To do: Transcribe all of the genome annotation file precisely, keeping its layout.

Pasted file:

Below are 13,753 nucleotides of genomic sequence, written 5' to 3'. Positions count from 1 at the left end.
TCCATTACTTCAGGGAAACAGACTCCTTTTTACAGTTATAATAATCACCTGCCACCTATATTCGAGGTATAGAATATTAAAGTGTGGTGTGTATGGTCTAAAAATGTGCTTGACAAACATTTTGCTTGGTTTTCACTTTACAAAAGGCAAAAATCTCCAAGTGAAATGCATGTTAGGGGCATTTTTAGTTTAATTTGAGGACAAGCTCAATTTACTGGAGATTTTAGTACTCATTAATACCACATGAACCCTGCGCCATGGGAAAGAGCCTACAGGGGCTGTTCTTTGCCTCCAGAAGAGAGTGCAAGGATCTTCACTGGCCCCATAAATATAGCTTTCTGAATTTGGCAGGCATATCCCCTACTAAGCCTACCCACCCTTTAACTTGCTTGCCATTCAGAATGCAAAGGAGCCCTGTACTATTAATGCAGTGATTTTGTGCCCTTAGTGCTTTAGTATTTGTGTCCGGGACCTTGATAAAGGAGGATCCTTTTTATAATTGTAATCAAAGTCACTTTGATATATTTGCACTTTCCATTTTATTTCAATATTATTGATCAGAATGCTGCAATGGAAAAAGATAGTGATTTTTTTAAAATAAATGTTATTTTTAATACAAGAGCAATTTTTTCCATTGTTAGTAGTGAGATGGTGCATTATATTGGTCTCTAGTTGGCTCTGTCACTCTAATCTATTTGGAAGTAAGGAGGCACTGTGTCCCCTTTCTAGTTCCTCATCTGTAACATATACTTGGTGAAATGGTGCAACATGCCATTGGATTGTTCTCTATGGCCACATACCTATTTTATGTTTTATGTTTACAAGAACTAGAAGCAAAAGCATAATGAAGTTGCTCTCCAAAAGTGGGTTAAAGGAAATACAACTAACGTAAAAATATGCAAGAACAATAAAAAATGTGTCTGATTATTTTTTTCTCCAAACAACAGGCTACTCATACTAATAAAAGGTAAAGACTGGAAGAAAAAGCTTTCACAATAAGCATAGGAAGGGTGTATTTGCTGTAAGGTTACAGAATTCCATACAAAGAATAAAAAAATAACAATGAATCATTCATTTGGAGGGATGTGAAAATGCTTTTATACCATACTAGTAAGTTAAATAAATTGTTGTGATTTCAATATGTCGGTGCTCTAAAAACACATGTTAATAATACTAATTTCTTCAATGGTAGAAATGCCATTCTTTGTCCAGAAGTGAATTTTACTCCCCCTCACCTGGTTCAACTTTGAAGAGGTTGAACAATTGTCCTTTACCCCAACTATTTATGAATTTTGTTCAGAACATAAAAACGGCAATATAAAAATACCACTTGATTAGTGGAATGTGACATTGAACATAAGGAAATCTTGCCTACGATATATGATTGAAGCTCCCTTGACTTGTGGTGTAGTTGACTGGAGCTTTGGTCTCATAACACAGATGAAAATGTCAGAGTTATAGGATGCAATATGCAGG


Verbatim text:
Below are 13,753 nucleotides of genomic sequence, written 5' to 3'. Positions count from 1 at the left end.
TCCATTACTTCAGGGAAACAGACTCCTTTTTACAGTTATAATAATCACCTGCCACCTATATTCGAGGTATAGAATATTAAAGTGTGGTGTGTATGGTCTAAAAATGTGCTTGACAAACATTTTGCTTGGTTTTCACTTTACAAAAGGCAAAAATCTCCAAGTGAAATGCATGTTAGGGGCATTTTTAGTTTAATTTGAGGACAAGCTCAATTTACTGGAGATTTTAGTACTCATTAATACCACATGAACCCTGCGCCATGGGAAAGAGCCTACAGGGGCTGTTCTTTGCCTCCAGAAGAGAGTGCAAGGATCTTCACTGGCCCCATAAATATAGCTTTCTGAATTTGGCAGGCATATCCCCTACTAAGCCTACCCACCCTTTAACTTGCTTGCCATTCAGAATGCAAAGGAGCCCTGTACTATTAATGCAGTGATTTTGTGCCCTTAGTGCTTTAGTATTTGTGTCCGGGACCTTGATAAAGGAGGATCCTTTTTATAATTGTAATCAAAGTCACTTTGATATATTTGCACTTTCCATTTTATTTCAATATTATTGATCAGAATGCTGCAATGGAAAAAGATAGTGATTTTTTTAAAATAAATGTTATTTTTAATACAAGAGCAATTTTTTCCATTGTTAGTAGTGAGATGGTGCATTATATTGGTCTCTAGTTGGCTCTGTCACTCTAATCTATTTGGAAGTAAGGAGGCACTGTGTCCCCTTTCTAGTTCCTCATCTGTAACATATACTTGGTGAAATGGTGCAACATGCCATTGGATTGTTCTCTATGGCCACATACCTATTTTATGTTTTATGTTTACAAGAACTAGAAGCAAAAGCATAATGAAGTTGCTCTCCAAAAGTGGGTTAAAGGAAATACAACTAACGTAAAAATATGCAAGAACAATAAAAAATGTGTCTGATTATTTTTTTCTCCAAACAACAGGCTACTCATACTAATAAAAGGTAAAGACTGGAAGAAAAAGCTTTCACAATAAGCATAGGAAGGGTGTATTTGCTGTAAGGTTACAGAATTCCATACAAAGAATAAAAAAATAACAATGAATCATTCATTTGGAGGGATGTGAAAATGCTTTTATACCATACTAGTAAGTTAAATAAATTGTTGTGATTTCAATATGTCGGTGCTCTAAAAACACATGTTAATAATACTAATTTCTTCAATGGTAGAAATGCCATTCTTTGTCCAGAAGTGAATTTTACTCCCCCTCACCTGGTTCAACTTTGAAGAGGTTGAACAATTGTCCTTTACCCCAACTATTTATGAATTTTGTTCAGAACATAAAAACGGCAATATAAAAATACCACTTGATTAGTGGAATGTGACATTGAACATAAGGAAATCTTGCCTACGATATATGATTGAAGCTCCCTTGACTTGTGGTGTAGTTGACTGGAGCTTTGGTCTCATAACACAGATGAAAATGTCAGAGTTATAGGATGCAATATGCAGG